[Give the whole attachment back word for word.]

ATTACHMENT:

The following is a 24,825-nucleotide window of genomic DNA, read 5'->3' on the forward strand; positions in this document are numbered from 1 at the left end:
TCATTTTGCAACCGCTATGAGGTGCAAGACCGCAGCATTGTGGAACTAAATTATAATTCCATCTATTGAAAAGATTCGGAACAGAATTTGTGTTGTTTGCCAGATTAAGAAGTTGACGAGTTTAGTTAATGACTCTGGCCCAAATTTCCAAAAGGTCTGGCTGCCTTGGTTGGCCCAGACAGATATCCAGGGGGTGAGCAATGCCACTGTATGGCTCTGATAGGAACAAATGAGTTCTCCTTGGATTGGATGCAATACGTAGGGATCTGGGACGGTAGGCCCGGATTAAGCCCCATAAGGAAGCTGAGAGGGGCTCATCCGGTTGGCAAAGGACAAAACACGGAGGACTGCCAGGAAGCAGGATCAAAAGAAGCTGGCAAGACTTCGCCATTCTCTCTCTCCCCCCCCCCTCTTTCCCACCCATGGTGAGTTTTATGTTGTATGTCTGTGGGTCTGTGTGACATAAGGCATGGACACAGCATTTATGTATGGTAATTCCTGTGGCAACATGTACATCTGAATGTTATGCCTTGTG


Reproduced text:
The following is a 24,825-nucleotide window of genomic DNA, read 5'->3' on the forward strand; positions in this document are numbered from 1 at the left end:
TCATTTTGCAACCGCTATGAGGTGCAAGACCGCAGCATTGTGGAACTAAATTATAATTCCATCTATTGAAAAGATTCGGAACAGAATTTGTGTTGTTTGCCAGATTAAGAAGTTGACGAGTTTAGTTAATGACTCTGGCCCAAATTTCCAAAAGGTCTGGCTGCCTTGGTTGGCCCAGACAGATATCCAGGGGGTGAGCAATGCCACTGTATGGCTCTGATAGGAACAAATGAGTTCTCCTTGGATTGGATGCAATACGTAGGGATCTGGGACGGTAGGCCCGGATTAAGCCCCATAAGGAAGCTGAGAGGGGCTCATCCGGTTGGCAAAGGACAAAACACGGAGGACTGCCAGGAAGCAGGATCAAAAGAAGCTGGCAAGACTTCGCCATTCTCTCTCTCCCCCCCCCCTCTTTCCCACCCATGGTGAGTTTTATGTTGTATGTCTGTGGGTCTGTGTGACATAAGGCATGGACACAGCATTTATGTATGGTAATTCCTGTGGCAACATGTACATCTGAATGTTATGCCTTGTG